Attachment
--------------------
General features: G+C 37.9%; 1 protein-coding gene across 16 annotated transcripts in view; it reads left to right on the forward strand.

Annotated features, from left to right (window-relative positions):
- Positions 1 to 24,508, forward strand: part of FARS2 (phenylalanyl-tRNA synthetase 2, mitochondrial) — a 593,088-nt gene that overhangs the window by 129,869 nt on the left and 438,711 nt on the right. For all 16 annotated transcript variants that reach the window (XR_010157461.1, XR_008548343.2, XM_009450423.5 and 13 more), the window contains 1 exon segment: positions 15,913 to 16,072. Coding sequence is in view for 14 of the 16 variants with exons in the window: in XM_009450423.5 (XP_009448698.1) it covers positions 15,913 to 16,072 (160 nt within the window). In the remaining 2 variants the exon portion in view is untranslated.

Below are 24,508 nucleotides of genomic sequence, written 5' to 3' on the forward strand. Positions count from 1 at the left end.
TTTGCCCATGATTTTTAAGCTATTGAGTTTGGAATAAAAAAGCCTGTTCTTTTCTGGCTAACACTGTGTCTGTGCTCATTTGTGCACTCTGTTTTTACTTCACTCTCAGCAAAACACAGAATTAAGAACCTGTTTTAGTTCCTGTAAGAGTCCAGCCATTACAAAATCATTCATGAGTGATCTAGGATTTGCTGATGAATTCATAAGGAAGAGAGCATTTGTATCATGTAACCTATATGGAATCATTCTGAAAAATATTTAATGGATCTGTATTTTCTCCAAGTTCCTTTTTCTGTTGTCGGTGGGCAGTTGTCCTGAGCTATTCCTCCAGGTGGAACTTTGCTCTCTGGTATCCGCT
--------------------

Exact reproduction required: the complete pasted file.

General features: G+C 37.9%; 1 protein-coding gene across 16 annotated transcripts in view; it reads left to right on the forward strand.

Annotated features, from left to right (window-relative positions):
- Positions 1 to 24,508, forward strand: part of FARS2 (phenylalanyl-tRNA synthetase 2, mitochondrial) — a 593,088-nt gene that overhangs the window by 129,869 nt on the left and 438,711 nt on the right. For all 16 annotated transcript variants that reach the window (XR_010157461.1, XR_008548343.2, XM_009450423.5 and 13 more), the window contains 1 exon segment: positions 15,913 to 16,072. Coding sequence is in view for 14 of the 16 variants with exons in the window: in XM_009450423.5 (XP_009448698.1) it covers positions 15,913 to 16,072 (160 nt within the window). In the remaining 2 variants the exon portion in view is untranslated.

Below are 24,508 nucleotides of genomic sequence, written 5' to 3' on the forward strand. Positions count from 1 at the left end.
TTTGCCCATGATTTTTAAGCTATTGAGTTTGGAATAAAAAAGCCTGTTCTTTTCTGGCTAACACTGTGTCTGTGCTCATTTGTGCACTCTGTTTTTACTTCACTCTCAGCAAAACACAGAATTAAGAACCTGTTTTAGTTCCTGTAAGAGTCCAGCCATTACAAAATCATTCATGAGTGATCTAGGATTTGCTGATGAATTCATAAGGAAGAGAGCATTTGTATCATGTAACCTATATGGAATCATTCTGAAAAATATTTAATGGATCTGTATTTTCTCCAAGTTCCTTTTTCTGTTGTCGGTGGGCAGTTGTCCTGAGCTATTCCTCCAGGTGGAACTTTGCTCTCTGGTATCCGCT